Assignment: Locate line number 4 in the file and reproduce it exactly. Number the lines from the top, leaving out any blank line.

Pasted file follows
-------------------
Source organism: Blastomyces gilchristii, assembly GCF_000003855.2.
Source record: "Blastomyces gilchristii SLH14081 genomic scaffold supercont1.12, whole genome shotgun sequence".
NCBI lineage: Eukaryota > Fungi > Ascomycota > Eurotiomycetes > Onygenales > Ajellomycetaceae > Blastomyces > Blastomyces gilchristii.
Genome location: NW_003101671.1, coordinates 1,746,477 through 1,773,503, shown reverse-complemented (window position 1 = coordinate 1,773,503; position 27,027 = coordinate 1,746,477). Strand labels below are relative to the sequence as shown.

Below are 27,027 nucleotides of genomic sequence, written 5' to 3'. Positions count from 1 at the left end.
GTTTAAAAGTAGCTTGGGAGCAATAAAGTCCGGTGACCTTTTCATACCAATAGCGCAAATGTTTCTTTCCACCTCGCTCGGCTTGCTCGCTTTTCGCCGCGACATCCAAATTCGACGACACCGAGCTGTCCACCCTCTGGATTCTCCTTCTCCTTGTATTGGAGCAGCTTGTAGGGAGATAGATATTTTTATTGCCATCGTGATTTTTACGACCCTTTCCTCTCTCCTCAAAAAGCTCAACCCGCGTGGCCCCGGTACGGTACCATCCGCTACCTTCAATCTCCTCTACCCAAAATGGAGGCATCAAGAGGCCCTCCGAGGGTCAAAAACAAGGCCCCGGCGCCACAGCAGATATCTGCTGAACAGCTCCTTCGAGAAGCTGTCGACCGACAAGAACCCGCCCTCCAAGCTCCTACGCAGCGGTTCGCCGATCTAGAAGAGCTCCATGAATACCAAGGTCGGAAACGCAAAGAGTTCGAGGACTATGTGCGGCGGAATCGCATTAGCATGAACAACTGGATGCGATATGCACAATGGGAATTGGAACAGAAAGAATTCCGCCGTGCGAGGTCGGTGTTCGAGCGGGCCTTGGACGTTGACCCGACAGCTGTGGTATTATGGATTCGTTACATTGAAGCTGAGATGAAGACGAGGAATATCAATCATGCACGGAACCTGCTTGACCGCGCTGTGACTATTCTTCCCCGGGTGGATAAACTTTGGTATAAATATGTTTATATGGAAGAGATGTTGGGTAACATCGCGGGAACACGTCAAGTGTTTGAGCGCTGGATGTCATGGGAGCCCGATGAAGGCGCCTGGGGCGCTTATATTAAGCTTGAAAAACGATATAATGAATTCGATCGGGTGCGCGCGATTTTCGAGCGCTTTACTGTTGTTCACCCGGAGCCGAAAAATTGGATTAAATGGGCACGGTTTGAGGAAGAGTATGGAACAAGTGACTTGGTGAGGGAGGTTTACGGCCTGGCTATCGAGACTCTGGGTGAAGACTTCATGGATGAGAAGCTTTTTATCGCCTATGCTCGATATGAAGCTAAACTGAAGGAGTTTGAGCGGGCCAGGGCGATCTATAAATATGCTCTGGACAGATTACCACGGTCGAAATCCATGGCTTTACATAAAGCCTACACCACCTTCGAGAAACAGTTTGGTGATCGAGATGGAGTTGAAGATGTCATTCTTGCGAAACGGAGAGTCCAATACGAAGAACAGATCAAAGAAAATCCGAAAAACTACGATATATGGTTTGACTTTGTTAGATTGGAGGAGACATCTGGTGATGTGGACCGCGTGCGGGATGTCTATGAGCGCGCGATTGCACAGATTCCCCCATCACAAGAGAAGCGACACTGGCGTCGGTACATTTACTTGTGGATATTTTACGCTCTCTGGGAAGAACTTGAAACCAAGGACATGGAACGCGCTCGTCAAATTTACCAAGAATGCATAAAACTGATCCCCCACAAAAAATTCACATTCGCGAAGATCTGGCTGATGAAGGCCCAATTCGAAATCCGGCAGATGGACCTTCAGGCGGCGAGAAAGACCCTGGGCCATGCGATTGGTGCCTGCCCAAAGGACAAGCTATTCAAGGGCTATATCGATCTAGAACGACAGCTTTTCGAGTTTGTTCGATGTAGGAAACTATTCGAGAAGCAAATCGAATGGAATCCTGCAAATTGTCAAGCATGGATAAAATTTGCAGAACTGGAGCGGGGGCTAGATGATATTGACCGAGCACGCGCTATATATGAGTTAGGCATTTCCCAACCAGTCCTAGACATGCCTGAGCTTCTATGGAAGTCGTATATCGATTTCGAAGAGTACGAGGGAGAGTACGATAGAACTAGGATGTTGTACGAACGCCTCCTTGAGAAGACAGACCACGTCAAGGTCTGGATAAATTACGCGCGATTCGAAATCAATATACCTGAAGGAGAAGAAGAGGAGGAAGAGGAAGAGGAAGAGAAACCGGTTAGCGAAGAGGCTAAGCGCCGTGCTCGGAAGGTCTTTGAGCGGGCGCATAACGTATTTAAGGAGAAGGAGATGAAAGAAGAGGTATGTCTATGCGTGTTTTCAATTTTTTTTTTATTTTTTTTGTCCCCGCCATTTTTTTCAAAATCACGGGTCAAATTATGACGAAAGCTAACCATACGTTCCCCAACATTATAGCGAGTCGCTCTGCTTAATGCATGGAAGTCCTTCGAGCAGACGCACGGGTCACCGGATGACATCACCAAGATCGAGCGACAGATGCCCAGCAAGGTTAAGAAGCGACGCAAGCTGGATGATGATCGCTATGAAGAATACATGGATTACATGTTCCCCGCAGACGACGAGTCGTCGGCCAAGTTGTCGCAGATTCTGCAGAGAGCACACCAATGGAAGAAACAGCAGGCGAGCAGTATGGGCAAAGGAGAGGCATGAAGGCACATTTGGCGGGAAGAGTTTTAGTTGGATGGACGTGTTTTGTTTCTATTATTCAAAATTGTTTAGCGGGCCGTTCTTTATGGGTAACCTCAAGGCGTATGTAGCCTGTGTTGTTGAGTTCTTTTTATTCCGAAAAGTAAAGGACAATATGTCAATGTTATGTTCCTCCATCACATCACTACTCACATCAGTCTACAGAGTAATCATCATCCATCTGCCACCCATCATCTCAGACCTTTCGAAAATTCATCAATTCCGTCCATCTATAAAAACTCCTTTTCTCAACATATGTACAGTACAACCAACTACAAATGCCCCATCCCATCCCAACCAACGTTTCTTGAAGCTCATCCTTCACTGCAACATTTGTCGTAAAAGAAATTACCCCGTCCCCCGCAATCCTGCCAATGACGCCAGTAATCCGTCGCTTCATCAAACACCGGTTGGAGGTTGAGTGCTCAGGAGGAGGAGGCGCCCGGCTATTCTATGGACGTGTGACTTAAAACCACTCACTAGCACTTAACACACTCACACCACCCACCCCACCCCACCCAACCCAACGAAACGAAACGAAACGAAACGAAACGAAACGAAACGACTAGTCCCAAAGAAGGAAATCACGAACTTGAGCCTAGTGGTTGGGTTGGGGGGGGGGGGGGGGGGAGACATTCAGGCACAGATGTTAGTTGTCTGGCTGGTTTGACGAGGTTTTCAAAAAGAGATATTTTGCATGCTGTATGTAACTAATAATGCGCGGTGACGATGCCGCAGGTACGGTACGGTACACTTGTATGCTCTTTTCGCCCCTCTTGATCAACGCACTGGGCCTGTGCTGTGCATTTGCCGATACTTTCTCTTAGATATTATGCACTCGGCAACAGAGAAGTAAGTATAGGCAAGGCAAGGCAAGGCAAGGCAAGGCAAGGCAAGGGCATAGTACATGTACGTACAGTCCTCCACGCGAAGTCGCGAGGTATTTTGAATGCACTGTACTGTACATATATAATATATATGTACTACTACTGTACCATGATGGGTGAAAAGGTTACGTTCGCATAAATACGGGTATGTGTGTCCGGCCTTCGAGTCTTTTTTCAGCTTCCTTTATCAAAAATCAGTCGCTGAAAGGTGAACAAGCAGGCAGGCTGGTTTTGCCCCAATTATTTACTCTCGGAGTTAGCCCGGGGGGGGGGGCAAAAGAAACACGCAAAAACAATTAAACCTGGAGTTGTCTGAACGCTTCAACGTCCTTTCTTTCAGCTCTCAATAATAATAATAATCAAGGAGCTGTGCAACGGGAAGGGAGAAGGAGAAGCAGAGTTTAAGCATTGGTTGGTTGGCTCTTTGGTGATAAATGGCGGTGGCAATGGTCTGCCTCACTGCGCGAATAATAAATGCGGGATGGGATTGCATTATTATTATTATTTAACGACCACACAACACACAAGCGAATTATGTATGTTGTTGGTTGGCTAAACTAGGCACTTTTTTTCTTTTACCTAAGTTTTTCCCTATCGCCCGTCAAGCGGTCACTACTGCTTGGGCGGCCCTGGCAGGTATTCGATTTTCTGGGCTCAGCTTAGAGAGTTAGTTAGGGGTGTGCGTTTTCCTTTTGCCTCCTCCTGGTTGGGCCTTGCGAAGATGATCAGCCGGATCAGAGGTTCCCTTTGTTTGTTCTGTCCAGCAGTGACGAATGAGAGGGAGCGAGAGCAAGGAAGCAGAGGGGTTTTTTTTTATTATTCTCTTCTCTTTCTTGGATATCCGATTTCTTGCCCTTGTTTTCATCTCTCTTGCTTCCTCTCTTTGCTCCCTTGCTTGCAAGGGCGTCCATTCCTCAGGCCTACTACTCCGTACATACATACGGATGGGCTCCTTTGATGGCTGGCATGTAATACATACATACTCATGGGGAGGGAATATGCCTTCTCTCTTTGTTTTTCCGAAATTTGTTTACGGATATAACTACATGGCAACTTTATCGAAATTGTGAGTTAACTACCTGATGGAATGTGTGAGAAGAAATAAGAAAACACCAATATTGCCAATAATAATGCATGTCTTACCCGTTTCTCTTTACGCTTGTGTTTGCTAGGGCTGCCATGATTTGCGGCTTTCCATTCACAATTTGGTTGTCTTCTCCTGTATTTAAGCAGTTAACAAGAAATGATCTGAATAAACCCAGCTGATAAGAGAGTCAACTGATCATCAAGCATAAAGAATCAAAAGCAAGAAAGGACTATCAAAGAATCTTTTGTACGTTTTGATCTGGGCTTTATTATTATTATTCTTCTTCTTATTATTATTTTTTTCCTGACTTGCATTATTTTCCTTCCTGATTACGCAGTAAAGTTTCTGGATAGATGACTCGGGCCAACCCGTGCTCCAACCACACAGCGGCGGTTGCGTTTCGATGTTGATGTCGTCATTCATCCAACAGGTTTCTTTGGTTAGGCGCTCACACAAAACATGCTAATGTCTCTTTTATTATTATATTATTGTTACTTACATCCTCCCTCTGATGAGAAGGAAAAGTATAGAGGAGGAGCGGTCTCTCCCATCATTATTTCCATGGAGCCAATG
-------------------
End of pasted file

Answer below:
Genome location: NW_003101671.1, coordinates 1,746,477 through 1,773,503, shown reverse-complemented (window position 1 = coordinate 1,773,503; position 27,027 = coordinate 1,746,477). Strand labels below are relative to the sequence as shown.